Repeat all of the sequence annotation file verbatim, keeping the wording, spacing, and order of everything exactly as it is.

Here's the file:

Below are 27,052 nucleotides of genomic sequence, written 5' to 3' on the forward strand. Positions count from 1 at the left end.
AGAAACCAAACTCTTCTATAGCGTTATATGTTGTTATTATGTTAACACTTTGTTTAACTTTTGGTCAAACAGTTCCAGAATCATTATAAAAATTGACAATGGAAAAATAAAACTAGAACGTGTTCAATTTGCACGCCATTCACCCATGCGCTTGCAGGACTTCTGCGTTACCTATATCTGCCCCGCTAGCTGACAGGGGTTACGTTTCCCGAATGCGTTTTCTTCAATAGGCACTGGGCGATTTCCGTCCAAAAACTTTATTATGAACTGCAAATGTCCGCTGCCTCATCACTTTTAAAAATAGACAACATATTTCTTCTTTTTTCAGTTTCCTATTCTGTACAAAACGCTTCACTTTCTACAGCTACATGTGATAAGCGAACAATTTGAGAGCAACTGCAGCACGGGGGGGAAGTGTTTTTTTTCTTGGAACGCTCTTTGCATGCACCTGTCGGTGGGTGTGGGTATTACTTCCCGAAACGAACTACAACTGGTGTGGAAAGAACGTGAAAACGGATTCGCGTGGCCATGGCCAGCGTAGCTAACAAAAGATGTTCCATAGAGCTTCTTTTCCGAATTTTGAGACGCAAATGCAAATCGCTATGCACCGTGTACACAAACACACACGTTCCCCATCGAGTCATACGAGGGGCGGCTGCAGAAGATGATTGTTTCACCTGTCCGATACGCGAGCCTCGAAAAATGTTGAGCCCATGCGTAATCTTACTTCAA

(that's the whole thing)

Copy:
Below are 27,052 nucleotides of genomic sequence, written 5' to 3' on the forward strand. Positions count from 1 at the left end.
AGAAACCAAACTCTTCTATAGCGTTATATGTTGTTATTATGTTAACACTTTGTTTAACTTTTGGTCAAACAGTTCCAGAATCATTATAAAAATTGACAATGGAAAAATAAAACTAGAACGTGTTCAATTTGCACGCCATTCACCCATGCGCTTGCAGGACTTCTGCGTTACCTATATCTGCCCCGCTAGCTGACAGGGGTTACGTTTCCCGAATGCGTTTTCTTCAATAGGCACTGGGCGATTTCCGTCCAAAAACTTTATTATGAACTGCAAATGTCCGCTGCCTCATCACTTTTAAAAATAGACAACATATTTCTTCTTTTTTCAGTTTCCTATTCTGTACAAAACGCTTCACTTTCTACAGCTACATGTGATAAGCGAACAATTTGAGAGCAACTGCAGCACGGGGGGGAAGTGTTTTTTTTCTTGGAACGCTCTTTGCATGCACCTGTCGGTGGGTGTGGGTATTACTTCCCGAAACGAACTACAACTGGTGTGGAAAGAACGTGAAAACGGATTCGCGTGGCCATGGCCAGCGTAGCTAACAAAAGATGTTCCATAGAGCTTCTTTTCCGAATTTTGAGACGCAAATGCAAATCGCTATGCACCGTGTACACAAACACACACGTTCCCCATCGAGTCATACGAGGGGCGGCTGCAGAAGATGATTGTTTCACCTGTCCGATACGCGAGCCTCGAAAAATGTTGAGCCCATGCGTAATCTTACTTCAA